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Death is a topic of conversation that most people don’t like to engage in. It’s not considered “polite”. But for those who love God and follow Jesus, death is the final hurdle that must be cleared before heading home to God. (more…)
To the world (non-believers), death is defeat. It means “game over”, battle lost, start crying. Non-believers use every means at their disposal to prolong their life, as their goal is to delay death and live as long as they can.
In contrast, to believers, death is when real life begins. It’s what we’re living for, so the less time we spend on Earth, the better.
The night before he died, Jesus told his disciples that if they loved him, they’d be happy for him because he was going home. His disciples were crying, but he told them they should instead be happy. He said that where he was going was infinitely better than where he was, and that if they really understood that, they’d be celebrating with him, not crying and trying to hold him back.
We’re trapped in our mortal bodies, and death is the only way out. It’s important that we see our body as something separate from who we really are. Paul called the body a vessel of the spirit, and so it is. We should look after our body (just as we would any vessel that we use daily), but we shouldn’t obsess over it. Our body is just a container. It’s what our body contains that we should be obsessing over.
A few days ago, I caught the tail-end of a film discussion. A woman was describing how the director had been forced by popular consent to change the film’s ending from the main character dying to the main character “riding off into the sunset”. She referred to the “riding off into the sunset” ending as a happy ending. Listening to the woman, I recalled how I viewed death when I was an atheist. I saw it as inescapable and inevitable, but I didn’t want to think about and I certainly didn’t want to talk about it. If someone got sick and died – well, that person “lost the battle”. Death was ugly and sad; the thought of it was like a funeral dirge overlaying the Happy Birthday song of life.
The dead relatives and friends I went to see at funeral homes looked odd to me. It was them, and it wasn’t them. I couldn’t quite place what made them look different (skin tone? prone position? set of the mouth?). The “life”, as they say, was gone out of them, but what was that life? As an atheist, I had no answer for that.
Now, as a believer, I have an answer. I know what the “life” is that leaves the body at death. And I see death as something to look forward to as long as I stay in God’s grace.
I’m not afraid of death and it doesn’t make me sad to think or talk about it. On the contrary, I’m looking forward to death the way an expectant mother looks forward to giving birth for the first time – slightly nervous about the pain that might accompany the event, but joyously excited about what comes afterwards.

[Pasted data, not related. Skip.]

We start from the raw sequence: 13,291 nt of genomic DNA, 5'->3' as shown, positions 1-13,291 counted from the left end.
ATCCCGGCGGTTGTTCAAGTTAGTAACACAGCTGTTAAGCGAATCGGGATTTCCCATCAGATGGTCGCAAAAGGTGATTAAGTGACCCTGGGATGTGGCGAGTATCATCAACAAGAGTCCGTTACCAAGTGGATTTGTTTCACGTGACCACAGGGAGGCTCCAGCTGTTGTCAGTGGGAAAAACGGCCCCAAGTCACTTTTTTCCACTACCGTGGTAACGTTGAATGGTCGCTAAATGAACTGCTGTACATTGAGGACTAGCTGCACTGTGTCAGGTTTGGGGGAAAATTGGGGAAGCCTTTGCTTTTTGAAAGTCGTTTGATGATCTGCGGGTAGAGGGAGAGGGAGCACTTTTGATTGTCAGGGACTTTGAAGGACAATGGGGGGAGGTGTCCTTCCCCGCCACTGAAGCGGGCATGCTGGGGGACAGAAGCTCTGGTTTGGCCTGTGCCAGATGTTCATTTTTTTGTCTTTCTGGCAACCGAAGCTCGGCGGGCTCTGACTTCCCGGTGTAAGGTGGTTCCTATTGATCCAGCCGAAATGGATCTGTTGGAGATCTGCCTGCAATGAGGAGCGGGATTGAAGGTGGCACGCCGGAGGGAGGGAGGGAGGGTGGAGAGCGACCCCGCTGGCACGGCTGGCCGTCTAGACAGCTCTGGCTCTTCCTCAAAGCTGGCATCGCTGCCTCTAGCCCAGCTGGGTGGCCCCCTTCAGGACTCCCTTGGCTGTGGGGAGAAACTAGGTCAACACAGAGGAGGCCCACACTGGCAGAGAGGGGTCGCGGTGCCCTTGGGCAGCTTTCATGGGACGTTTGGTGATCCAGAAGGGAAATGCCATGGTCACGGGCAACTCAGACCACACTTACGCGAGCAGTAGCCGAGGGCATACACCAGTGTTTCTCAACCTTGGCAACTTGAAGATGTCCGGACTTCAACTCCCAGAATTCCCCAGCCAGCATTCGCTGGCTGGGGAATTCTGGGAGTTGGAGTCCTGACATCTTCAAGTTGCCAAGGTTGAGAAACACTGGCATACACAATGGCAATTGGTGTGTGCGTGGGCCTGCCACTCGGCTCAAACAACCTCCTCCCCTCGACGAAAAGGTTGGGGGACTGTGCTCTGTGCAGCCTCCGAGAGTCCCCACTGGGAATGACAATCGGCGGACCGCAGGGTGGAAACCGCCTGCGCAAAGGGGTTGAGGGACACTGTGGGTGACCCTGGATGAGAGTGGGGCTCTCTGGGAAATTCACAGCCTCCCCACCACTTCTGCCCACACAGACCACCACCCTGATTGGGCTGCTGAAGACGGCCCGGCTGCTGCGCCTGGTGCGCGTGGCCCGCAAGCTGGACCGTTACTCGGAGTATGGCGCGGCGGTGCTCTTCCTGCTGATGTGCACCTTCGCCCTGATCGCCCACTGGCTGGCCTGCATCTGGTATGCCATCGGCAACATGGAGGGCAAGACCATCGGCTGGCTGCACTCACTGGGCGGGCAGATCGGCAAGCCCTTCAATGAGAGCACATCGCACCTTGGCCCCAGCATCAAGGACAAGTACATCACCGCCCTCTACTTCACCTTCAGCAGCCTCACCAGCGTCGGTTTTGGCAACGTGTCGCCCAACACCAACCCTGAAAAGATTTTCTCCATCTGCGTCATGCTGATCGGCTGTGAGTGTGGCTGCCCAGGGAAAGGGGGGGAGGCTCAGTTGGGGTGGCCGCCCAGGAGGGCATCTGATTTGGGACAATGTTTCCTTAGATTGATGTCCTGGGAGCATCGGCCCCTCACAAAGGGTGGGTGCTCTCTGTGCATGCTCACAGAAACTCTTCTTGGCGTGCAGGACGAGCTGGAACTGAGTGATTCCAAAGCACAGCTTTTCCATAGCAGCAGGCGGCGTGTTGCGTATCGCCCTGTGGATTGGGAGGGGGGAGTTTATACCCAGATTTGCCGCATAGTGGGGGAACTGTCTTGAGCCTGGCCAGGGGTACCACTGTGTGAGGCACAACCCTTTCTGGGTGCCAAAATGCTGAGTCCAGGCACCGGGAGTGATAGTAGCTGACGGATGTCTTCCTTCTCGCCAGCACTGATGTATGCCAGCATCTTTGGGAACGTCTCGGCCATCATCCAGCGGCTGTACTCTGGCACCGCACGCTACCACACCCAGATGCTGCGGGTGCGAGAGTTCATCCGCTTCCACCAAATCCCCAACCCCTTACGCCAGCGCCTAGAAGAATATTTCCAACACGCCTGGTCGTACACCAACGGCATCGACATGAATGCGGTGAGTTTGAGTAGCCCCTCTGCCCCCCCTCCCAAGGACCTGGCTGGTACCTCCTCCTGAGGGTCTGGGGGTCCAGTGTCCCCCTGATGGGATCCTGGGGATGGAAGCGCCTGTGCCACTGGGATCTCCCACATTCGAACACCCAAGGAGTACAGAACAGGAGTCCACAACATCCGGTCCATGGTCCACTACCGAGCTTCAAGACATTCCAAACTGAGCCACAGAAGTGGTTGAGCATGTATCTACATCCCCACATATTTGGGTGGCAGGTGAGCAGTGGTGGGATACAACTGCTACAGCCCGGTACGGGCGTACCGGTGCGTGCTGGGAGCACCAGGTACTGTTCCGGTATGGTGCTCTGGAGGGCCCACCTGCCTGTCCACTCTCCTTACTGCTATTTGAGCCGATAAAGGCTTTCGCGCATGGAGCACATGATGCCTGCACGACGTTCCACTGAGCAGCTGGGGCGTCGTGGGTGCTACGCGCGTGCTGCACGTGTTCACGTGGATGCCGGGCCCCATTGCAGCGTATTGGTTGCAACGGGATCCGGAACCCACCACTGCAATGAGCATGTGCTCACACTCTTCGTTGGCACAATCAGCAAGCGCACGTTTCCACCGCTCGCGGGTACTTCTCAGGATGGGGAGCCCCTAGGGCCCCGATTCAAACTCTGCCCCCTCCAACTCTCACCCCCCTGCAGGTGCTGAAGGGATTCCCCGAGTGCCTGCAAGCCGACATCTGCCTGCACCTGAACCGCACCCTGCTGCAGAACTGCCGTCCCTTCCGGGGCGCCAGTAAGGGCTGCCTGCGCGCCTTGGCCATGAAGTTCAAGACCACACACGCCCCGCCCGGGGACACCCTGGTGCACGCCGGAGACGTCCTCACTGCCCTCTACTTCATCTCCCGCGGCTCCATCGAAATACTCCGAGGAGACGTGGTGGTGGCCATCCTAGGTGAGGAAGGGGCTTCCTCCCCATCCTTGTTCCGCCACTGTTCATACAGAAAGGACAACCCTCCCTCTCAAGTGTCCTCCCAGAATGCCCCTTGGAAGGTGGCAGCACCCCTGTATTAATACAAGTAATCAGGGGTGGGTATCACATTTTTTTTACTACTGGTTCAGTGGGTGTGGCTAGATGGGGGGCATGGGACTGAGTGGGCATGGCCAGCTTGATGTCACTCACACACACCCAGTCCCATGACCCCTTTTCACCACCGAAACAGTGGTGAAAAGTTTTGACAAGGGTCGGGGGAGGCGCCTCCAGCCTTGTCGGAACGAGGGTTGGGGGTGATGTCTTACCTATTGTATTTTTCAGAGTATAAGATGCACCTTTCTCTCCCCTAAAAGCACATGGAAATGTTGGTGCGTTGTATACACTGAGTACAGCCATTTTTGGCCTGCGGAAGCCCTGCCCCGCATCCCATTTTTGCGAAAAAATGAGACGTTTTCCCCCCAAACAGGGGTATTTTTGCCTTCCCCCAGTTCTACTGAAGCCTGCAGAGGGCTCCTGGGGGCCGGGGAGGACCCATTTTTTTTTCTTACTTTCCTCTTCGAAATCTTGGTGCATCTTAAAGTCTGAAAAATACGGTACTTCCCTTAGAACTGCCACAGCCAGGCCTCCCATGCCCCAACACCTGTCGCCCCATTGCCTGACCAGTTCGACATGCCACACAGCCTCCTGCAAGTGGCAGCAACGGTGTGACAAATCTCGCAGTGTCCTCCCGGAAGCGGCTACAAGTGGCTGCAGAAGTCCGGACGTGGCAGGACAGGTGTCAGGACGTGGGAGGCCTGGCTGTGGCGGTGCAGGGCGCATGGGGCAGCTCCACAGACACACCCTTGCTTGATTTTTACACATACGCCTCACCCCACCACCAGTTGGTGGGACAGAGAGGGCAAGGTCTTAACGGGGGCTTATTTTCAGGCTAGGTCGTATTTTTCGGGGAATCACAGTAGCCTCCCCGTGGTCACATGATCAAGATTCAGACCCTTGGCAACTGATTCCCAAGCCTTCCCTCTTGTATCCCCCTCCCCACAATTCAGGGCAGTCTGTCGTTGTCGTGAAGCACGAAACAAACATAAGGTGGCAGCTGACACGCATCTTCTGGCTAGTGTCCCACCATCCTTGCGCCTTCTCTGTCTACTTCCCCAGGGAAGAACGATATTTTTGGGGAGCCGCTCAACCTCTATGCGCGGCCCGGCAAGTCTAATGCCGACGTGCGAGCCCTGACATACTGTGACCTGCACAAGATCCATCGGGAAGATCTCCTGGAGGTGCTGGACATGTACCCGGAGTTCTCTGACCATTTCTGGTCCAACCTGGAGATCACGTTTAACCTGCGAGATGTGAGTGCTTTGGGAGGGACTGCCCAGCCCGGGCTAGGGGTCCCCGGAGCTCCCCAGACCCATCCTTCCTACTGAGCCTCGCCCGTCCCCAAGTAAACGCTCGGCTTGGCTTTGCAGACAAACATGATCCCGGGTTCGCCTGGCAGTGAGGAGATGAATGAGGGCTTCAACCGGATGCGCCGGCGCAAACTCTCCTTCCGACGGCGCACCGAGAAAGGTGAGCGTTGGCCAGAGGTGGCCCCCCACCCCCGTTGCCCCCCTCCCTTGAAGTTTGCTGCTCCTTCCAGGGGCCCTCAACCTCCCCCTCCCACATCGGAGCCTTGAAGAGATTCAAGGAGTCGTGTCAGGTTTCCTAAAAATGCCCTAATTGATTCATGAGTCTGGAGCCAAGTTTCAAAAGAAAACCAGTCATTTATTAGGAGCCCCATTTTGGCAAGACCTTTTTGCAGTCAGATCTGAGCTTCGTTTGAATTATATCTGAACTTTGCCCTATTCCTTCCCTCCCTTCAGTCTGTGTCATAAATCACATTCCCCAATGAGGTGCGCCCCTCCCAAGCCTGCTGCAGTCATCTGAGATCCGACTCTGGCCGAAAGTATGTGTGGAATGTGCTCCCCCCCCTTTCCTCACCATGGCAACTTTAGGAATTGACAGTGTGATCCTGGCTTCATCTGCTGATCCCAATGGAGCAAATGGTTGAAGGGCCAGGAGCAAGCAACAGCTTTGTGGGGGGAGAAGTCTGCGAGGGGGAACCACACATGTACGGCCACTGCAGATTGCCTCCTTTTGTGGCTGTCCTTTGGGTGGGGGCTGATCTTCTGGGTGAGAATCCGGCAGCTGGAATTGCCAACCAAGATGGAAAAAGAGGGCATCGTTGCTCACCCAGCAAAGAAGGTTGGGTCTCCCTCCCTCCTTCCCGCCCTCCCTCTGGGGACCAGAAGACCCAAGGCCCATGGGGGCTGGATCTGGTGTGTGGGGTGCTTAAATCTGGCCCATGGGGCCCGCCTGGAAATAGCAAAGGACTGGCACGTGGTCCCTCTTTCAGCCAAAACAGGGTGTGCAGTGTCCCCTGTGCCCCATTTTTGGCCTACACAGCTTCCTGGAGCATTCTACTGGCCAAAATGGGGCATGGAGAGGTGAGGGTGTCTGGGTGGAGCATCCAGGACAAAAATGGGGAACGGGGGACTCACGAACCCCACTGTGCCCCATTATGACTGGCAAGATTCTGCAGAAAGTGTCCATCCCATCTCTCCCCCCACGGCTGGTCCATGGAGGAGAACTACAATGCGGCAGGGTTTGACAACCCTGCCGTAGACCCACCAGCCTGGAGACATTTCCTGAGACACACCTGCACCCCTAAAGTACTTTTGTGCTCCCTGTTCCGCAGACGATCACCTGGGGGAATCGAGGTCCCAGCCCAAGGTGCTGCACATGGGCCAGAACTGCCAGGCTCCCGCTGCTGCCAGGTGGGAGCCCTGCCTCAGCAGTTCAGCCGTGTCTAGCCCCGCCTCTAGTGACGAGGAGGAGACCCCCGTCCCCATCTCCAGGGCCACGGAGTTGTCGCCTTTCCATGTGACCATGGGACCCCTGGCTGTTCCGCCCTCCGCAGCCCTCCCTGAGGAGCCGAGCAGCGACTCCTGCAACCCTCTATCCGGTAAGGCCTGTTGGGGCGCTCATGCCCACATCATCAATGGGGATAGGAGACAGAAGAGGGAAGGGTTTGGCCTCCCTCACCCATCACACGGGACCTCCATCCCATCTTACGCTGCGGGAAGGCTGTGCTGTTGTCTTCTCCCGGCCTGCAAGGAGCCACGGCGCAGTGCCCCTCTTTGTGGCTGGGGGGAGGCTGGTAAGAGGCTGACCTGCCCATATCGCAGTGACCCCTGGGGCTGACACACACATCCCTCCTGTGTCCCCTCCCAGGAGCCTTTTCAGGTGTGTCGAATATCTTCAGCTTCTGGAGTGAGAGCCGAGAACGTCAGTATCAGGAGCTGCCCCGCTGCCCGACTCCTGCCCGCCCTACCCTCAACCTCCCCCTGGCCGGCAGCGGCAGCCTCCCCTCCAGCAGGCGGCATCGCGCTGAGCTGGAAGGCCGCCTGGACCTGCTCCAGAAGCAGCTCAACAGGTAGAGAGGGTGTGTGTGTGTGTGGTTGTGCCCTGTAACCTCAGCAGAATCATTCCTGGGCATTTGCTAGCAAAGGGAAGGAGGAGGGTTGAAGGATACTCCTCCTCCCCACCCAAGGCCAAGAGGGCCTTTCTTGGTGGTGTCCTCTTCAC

What I dislike about death now is how it is misrepresented in mainstream so-called Christian religion. I hate the lies that are spouted at funerals (which I no longer attend). I hate the presumption that all Christians go to Heaven. It’s a flat-out lie. Jesus dealt with the same presumption with the Jews of his day, and he also hated that lie. The Jews hated him for telling them that their presumption was a lie. Instead of listening and accepting truth, they hated him. This same skewed mindset about death and Heaven pervades mainstream Christianity today.
Death is a happy ending for those who die in God’s grace. It’s their reward or “payment for services rendered”. We need to revise our view of death to see it not as a failure or ‘sad ending’, but as Jesus saw it. Heaven is everything we’ve ever wanted. It’s a place of no tears, no pain, no unhappiness, no dissatisfaction, no ugliness, no homelessness, no rot, no decay, no hunger and no sickness. If we make it to Heaven, we’ll be ‘perfected’ in every way. This is not something to cry over or be afraid of. We’d be crazy to cry over that. Our earthly bodies are but a pale shadow of what our glorious Heavenly bodies will be. It’s like our souls are now wrapped in a filthy rag (our Earthly bodies), but some day, if we stay close to God, our soul be wrapped in the finest of materials (our Heavenly bodies).
Despite how much we have to look forward to in Heaven, we are never to hasten our own death. Suicide (even doctor-assisted) is self-murder, and murder is contrary to the commandments. Those who knowingly and willingly violate the commandments and remain unrepentant will not be rewarded by a place in Heaven. God has written his laws in our hearts, so there is no excuse for doing what we know in our heart-of-hearts is wrong.
The best course is to live out your life to its natural conclusion and go willingly when your time has come. I have no doubt whatsoever that people know when their time has come. God tells them, one way or another, and then gives them time to repent. He also gives them strength to endure, if they align their wills with his. Even those who don’t have eyes to see or ears to hear will know when their time has come. God loves us all equally and doesn’t want any of us to go to Hell. But to Hell we’ll go, if, even on our death bed, we choose man’s laws over God’s.
Jesus infuriated the Jews of his day when he told them outright that they would likely go to Hell and that the people they looked down on (tax collectors, prostitutes, beggars, etc.) would likely go to Heaven. The religious Jews saw their Jewishness as a ticket to Heaven, but nothing could be further from the truth. The religious ‘Christians’ of today have the same arrogance and false expectations. And if you point that out to them, you’ll get the same response as Jesus got.
Sometimes, as Jesus showed us, it’s better to say nothing.
The world sees death as a medical failure and something to fear. Don’t be fooled by that lie. But also don’t be fooled by the lie that Heaven is a sure bet for believers. Rather, see death as Jesus saw it – a great reward and homecoming for those who freely do God’s will. There is no happier ending than what awaits those very, very, very few who die in God’s grace and in God’s time.
Aim for Heaven. Don’t proudly expect it – aim for it.
“If you loved me, you’d be happy for me, for I go to the Father.” Jesus said this to his followers during the Passover meal he shared with them the night before he was murdered. Some of his followers were crying. All of them were sad.